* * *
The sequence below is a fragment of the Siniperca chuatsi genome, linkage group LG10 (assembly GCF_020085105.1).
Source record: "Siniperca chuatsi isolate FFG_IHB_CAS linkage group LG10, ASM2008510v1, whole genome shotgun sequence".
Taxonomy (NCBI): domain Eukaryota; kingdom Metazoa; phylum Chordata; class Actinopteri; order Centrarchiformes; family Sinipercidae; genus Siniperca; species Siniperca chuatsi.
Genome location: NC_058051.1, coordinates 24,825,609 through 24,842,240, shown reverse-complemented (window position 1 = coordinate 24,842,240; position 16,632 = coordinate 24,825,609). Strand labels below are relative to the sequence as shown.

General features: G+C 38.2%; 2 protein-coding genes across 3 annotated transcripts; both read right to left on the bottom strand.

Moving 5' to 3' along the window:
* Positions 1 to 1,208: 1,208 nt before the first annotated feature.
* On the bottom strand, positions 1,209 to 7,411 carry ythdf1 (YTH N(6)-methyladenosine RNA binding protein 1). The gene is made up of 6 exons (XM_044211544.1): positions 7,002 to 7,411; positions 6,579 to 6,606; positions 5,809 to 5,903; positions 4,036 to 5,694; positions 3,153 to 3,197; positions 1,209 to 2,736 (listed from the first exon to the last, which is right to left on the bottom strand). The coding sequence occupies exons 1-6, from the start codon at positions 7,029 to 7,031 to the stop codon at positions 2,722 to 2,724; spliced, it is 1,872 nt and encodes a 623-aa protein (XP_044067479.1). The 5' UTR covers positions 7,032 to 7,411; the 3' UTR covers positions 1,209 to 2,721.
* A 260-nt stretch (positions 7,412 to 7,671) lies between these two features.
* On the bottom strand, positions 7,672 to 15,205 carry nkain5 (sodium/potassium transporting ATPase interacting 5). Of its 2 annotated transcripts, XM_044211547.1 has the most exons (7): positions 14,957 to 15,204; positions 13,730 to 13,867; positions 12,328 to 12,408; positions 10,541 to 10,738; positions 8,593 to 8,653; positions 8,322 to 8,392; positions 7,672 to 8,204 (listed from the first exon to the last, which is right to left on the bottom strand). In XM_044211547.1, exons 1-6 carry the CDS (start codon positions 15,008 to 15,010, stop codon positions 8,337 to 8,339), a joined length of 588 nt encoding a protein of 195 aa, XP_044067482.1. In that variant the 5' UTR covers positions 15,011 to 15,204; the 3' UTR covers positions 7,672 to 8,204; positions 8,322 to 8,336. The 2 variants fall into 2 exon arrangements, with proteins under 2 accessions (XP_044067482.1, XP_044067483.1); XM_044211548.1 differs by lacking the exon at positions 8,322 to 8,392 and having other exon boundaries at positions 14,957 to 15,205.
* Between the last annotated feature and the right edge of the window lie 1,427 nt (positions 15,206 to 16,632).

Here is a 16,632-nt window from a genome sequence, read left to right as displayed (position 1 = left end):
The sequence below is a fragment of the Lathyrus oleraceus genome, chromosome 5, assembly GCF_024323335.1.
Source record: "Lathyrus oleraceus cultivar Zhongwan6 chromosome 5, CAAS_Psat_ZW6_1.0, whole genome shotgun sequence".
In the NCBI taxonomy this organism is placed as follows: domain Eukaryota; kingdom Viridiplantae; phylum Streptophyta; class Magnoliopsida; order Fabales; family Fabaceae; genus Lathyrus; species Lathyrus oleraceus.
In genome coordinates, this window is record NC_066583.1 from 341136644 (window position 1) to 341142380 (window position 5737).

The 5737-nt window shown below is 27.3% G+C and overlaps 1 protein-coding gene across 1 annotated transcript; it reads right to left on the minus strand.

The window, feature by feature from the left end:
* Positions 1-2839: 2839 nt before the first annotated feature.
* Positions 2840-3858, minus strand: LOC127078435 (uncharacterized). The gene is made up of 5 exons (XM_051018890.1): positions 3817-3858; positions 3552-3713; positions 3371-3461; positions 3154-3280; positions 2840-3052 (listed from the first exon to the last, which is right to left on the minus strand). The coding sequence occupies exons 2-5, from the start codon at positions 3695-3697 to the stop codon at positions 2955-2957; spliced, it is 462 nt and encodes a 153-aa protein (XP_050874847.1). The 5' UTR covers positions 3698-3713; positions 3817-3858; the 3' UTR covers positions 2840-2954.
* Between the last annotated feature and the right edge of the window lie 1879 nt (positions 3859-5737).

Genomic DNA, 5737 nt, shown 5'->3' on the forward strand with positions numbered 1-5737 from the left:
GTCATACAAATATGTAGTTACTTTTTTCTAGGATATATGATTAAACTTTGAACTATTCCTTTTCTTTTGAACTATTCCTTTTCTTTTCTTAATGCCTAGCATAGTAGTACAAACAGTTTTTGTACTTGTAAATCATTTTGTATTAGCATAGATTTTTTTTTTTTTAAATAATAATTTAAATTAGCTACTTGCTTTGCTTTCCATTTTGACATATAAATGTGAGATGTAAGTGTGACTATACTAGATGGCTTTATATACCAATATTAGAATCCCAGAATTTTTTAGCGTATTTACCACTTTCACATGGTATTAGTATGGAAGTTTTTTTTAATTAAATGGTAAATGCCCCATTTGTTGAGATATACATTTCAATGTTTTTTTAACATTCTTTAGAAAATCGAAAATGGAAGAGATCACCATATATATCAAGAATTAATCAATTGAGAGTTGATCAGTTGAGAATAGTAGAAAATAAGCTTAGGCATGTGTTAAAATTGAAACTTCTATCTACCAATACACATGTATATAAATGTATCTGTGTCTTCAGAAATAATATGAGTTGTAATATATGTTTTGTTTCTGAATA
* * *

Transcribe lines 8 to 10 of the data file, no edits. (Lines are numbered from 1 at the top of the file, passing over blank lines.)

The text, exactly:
* On the bottom strand, positions 1,209 to 7,411 carry ythdf1 (YTH N(6)-methyladenosine RNA binding protein 1). The gene is made up of 6 exons (XM_044211544.1): positions 7,002 to 7,411; positions 6,579 to 6,606; positions 5,809 to 5,903; positions 4,036 to 5,694; positions 3,153 to 3,197; positions 1,209 to 2,736 (listed from the first exon to the last, which is right to left on the bottom strand). The coding sequence occupies exons 1-6, from the start codon at positions 7,029 to 7,031 to the stop codon at positions 2,722 to 2,724; spliced, it is 1,872 nt and encodes a 623-aa protein (XP_044067479.1). The 5' UTR covers positions 7,032 to 7,411; the 3' UTR covers positions 1,209 to 2,721.
* A 260-nt stretch (positions 7,412 to 7,671) lies between these two features.
* On the bottom strand, positions 7,672 to 15,205 carry nkain5 (sodium/potassium transporting ATPase interacting 5). Of its 2 annotated transcripts, XM_044211547.1 has the most exons (7): positions 14,957 to 15,204; positions 13,730 to 13,867; positions 12,328 to 12,408; positions 10,541 to 10,738; positions 8,593 to 8,653; positions 8,322 to 8,392; positions 7,672 to 8,204 (listed from the first exon to the last, which is right to left on the bottom strand). In XM_044211547.1, exons 1-6 carry the CDS (start codon positions 15,008 to 15,010, stop codon positions 8,337 to 8,339), a joined length of 588 nt encoding a protein of 195 aa, XP_044067482.1. In that variant the 5' UTR covers positions 15,011 to 15,204; the 3' UTR covers positions 7,672 to 8,204; positions 8,322 to 8,336. The 2 variants fall into 2 exon arrangements, with proteins under 2 accessions (XP_044067482.1, XP_044067483.1); XM_044211548.1 differs by lacking the exon at positions 8,322 to 8,392 and having other exon boundaries at positions 14,957 to 15,205.